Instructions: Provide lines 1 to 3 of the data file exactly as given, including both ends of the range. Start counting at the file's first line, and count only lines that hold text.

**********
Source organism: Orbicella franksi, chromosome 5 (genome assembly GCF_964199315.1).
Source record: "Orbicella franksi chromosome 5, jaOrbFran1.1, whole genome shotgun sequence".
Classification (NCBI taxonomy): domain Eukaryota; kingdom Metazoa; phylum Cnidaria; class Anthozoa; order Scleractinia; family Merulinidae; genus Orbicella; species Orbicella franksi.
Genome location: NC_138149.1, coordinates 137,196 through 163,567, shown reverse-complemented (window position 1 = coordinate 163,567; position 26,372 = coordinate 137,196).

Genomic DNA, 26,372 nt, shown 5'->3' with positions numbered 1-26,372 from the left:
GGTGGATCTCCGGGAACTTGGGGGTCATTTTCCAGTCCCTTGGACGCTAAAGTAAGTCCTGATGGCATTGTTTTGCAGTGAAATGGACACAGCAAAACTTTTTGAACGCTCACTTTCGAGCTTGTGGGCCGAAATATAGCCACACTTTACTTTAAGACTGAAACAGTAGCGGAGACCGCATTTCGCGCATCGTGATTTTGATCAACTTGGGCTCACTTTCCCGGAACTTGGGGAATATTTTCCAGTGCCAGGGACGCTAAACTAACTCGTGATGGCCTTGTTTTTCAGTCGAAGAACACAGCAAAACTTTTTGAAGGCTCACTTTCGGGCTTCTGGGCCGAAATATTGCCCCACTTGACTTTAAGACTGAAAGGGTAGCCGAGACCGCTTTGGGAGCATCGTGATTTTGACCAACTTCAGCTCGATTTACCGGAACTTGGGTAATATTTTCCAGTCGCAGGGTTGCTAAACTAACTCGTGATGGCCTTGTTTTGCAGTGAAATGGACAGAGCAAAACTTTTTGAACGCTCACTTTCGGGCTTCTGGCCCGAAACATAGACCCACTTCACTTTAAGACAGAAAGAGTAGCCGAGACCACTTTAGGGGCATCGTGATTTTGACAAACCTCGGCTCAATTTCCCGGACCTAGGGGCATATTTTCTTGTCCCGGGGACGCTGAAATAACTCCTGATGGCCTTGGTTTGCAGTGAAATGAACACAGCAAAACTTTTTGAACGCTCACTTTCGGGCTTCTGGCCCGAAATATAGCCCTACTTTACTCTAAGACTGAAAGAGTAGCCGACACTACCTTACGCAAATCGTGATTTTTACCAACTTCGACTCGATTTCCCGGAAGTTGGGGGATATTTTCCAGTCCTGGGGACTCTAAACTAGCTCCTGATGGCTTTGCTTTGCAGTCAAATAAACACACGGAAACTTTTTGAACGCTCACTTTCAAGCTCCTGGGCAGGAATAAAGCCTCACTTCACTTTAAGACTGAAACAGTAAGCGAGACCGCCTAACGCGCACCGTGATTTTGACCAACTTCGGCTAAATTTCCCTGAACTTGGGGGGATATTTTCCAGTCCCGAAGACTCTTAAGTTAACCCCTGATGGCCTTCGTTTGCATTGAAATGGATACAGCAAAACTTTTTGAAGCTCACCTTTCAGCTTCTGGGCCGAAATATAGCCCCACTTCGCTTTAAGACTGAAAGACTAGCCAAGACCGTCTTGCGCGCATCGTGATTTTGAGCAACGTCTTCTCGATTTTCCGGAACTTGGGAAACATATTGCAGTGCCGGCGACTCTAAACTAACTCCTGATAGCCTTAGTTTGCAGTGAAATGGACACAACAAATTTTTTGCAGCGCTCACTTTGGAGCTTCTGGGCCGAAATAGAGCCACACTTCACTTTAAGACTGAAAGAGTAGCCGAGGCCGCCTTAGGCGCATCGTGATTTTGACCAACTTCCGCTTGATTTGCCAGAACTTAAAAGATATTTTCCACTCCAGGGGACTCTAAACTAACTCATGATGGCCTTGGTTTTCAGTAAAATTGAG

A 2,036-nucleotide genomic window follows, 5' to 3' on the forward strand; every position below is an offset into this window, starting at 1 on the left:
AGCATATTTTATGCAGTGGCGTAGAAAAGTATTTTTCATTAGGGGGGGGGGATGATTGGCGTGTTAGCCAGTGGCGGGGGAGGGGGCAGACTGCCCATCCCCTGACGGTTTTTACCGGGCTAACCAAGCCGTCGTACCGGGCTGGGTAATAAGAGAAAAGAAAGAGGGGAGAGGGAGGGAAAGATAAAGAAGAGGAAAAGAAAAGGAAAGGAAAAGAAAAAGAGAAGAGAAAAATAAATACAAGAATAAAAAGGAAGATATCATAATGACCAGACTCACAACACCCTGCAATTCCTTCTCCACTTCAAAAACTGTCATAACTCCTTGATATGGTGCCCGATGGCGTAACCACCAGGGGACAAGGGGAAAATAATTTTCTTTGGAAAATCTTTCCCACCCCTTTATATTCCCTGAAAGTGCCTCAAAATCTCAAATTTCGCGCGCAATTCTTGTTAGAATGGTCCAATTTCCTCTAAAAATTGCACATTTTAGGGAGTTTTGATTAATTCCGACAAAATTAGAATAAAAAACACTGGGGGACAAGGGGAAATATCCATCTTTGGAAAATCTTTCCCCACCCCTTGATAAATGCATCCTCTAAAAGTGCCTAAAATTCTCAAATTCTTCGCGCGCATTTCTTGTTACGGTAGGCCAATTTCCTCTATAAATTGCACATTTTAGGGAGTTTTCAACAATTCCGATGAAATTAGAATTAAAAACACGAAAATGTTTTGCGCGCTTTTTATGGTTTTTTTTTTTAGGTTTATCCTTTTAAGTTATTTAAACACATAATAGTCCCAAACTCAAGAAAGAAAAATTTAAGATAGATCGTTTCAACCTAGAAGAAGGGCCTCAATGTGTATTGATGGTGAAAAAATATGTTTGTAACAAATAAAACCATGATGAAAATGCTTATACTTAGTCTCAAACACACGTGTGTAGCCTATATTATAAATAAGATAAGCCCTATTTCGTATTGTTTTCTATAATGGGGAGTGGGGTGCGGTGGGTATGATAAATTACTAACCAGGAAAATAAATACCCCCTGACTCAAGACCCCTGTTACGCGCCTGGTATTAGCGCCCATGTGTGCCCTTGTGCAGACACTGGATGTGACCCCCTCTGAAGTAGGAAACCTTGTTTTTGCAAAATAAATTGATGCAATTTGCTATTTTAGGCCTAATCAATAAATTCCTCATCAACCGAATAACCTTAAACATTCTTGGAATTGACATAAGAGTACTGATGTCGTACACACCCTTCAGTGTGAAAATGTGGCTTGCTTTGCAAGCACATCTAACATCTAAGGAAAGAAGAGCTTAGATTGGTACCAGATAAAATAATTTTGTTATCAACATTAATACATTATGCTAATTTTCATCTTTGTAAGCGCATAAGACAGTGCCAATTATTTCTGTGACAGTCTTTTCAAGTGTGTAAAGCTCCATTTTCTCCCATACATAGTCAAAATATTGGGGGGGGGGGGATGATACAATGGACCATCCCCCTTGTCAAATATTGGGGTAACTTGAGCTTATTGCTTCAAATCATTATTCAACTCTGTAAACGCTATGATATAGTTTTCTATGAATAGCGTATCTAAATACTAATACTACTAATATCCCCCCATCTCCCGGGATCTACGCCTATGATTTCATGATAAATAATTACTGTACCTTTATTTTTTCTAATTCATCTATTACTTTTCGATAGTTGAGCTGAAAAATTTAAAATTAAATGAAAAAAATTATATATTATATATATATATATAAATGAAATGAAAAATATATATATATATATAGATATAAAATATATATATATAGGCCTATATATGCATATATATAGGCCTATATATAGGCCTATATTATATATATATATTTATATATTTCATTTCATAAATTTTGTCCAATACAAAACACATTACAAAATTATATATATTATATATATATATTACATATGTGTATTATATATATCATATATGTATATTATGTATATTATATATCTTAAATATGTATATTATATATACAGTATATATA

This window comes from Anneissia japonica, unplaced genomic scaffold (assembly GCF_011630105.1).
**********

Source organism: Orbicella franksi, chromosome 5 (genome assembly GCF_964199315.1).
Source record: "Orbicella franksi chromosome 5, jaOrbFran1.1, whole genome shotgun sequence".
Classification (NCBI taxonomy): domain Eukaryota; kingdom Metazoa; phylum Cnidaria; class Anthozoa; order Scleractinia; family Merulinidae; genus Orbicella; species Orbicella franksi.